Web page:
Medical Perspectives | Others

July 30, 2021

Marie Angela M. Gochangco, M.D.

In our fast-paced world today, having adequate sleep is often neglected. Sleep is essential for health and well-being. Adults need 7 to 9 hours of sleep everyday.1 Getting quality sleep is also essential to promote good metabolic function and normal weight, to boost the immune system, and to prevent chronic conditions such as cardiovascular disease, diabetes, obesity, and depression.


Statistics in the Philippines


            The Philippines has one of the highest rates of sleep deprivation in the world. More than 10 million adults suffer from insomnia.14 According to the 2016 Healthy Living Index Survey, 46 percent of Filipinos do not get enough sleep, with 32 percent sleeping only for less than six hours.15


What is Insomnia?


According to the World Health Organization, insomnia is the inability to obtain sleep. It includes difficulty in falling asleep, frequent nocturnal awakening, and early morning awakening.2 Insomnia negatively affects work performance, impairs decision-making, and promotes a bad lifestyle. It remains to be a problem for the general population.


The diagnostic criteria for primary insomnia on adults from the Diagnostic and Statistical Manual of Mental Disorders (DSM-V) include: (1) difficulty initiating sleep, (2) difficulty maintaining sleep, characterized by frequent awakenings or problems returning to sleep after awakenings, (3) early-morning awakening with inability to return to sleep, and (4) the sleep difficulty is present for at least 3 months.


The (DSM-V) criteria further states that the sleep disturbance causes clinically significant distress or impairment in social, occupational, educational, academic, behavioral, or other important areas of functioning.3


Causes of insomnia include physical and psychological factors. It can be commonly caused by electronic devices, disruptions in circadian rhythm (jet lag, job shift, and noisiness), stress, and psychological issues (depression, anxiety disorders).4


Medical conditions can also cause insomnia. These include brain lesions, stroke, chronic pain, Parkinson disease, Alzheimer disease, congestive heart failure, acid reflux disease, sleep apnea, asthma, arthritis, and nasal allergies. Withdrawal to medications such as sedatives and analgesics may also cause insomnia4.


The Cure for Insomnia


The latest guidelines from the European Sleep Research Society and the American Academy of Sleep Medicine are based from systematic reviews and relevant meta-analyses and concluded that cognitive behavioral therapy should be the first line therapy offered to patients. Cognitive behavioral therapy comprises of psychoeducation about sleep and sleep hygiene, sleep restriction therapy, stimulus control therapy, and relaxation training.5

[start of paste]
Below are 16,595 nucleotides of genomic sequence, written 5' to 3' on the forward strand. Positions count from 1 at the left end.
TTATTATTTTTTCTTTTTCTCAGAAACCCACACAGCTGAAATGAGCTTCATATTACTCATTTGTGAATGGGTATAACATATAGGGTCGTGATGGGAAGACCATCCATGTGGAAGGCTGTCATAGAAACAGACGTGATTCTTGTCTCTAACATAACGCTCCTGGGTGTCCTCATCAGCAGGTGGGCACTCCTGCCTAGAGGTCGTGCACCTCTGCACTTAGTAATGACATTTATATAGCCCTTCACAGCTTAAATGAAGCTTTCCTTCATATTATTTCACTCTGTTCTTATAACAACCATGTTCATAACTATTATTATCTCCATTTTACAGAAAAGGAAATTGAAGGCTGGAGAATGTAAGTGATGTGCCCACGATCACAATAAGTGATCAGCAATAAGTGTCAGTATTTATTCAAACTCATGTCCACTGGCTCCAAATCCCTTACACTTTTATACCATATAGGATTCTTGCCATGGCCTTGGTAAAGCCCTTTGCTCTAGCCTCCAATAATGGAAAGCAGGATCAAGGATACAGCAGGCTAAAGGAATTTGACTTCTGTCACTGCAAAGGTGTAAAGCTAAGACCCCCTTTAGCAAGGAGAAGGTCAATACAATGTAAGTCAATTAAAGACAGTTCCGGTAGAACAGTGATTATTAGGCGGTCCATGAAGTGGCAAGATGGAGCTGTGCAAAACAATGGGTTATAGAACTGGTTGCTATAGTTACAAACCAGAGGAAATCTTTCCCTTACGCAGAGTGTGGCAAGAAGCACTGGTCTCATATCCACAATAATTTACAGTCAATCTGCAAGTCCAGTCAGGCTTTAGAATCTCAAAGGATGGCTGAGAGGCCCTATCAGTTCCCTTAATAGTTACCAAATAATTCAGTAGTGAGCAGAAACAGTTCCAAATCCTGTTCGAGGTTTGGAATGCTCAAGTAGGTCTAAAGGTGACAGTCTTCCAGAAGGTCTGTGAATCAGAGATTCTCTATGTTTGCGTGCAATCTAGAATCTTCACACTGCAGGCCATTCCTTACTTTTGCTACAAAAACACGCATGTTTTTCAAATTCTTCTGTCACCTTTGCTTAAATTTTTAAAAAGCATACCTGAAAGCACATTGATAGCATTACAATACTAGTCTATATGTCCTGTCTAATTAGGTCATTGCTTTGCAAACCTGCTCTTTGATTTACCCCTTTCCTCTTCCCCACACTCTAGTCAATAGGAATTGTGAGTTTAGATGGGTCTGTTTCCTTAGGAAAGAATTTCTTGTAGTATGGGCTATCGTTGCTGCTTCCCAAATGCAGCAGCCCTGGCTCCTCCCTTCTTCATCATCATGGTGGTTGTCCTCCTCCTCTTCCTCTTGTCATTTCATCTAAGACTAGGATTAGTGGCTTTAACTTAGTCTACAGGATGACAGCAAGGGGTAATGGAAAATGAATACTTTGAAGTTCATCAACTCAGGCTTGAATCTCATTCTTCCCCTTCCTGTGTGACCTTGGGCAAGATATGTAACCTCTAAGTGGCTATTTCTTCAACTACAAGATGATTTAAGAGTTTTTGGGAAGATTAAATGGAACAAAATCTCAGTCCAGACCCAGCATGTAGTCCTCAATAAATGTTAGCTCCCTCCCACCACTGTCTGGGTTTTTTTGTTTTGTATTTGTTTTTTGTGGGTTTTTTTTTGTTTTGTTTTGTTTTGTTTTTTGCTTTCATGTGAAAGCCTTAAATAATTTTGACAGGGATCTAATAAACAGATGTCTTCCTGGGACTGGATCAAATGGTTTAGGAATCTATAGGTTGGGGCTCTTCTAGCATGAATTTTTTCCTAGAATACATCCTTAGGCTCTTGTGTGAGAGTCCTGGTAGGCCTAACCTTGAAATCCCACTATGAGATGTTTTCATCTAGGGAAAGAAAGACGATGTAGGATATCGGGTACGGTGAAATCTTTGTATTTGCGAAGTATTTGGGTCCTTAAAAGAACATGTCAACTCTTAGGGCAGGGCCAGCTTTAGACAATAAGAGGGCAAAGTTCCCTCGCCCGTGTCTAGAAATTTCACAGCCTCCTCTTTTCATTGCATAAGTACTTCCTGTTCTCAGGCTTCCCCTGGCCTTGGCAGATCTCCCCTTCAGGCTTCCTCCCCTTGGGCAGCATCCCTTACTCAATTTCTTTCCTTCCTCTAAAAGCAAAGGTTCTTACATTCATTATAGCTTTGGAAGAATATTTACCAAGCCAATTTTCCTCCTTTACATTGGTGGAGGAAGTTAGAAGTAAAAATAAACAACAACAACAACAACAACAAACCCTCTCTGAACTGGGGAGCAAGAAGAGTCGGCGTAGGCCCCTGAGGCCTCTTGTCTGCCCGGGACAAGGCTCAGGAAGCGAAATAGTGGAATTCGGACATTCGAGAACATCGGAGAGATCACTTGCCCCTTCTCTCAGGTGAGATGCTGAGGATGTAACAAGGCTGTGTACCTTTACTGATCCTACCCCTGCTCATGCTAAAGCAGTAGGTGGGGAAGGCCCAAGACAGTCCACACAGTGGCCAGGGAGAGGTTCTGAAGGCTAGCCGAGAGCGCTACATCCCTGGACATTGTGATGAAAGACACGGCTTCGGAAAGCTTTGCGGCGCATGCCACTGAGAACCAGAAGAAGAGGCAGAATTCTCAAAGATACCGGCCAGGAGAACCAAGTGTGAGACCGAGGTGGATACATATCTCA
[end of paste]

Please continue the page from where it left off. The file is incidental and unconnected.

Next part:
Pharmacological treatments for primary sleep disorders include benzodiazepines, sedating antidepressants, and other drugs with sedating properties like anxiolytics, antipsychotics, and antihistamines. Side-effects can range from residual daytime sleepiness to dependence.6


The “z-drugs” such as eszopiclone, zolpidem, and zaleplon are benzodiazepines and are generally believed to be better and safer. The most common adverse effects of z-drugs include headache, gastrointestinal upset, and dizziness. Tolerance, dependence, and withdrawal are all reported with z-drugs, though this appears to be less severe and with lower incidence than for traditional benzodiazepines in the treatment of insomnia.7


Natural remedies as sleep-aid agents


            Medicinal plants have been the subjects of many clinical researches. They are traditionally known to have anxiolytic properties and are believed to have minimal unwanted side effects hence are preferred for the treatment of acute insomnia.


            The study of Hu, Z., et al. in 2018 discussed various natural products studied in their laboratory. These natural products have been shown to have sedative properties. Among these are magnolia, Semen zizyphi spinosae, simomenine, decursinol, rosemary, Euphoria longan, Ginseng, EGCG (Epigallocatechin-3-O-gallate, Camellia sinensis), Chrysanthemum morifolium, and Apigenin. The sedative property is primarily mediated through the activation of GABAA receptors which promotes sleep and relaxation.8


The mechanisms of herbal insomnia medications that target GABAergic systems include: (1) modifying GABAA receptors, the most common sites of action of the discussed herbal medications, as shown for kava-kava; (2) increasing GABA synthesis, as shown for Zizyphus jujuba; and (3) influencing GABA release, such as Ternstroemia lineate.9


Melatonin is a hormone produced by the pineal gland and is involved in the regulation of the circadian rhythm. It has been used for almost two decades for the treatment of sleep disorders. Exogenous supplementation of melatonin is well tolerated and has no apparent short or long-term adverse effects.10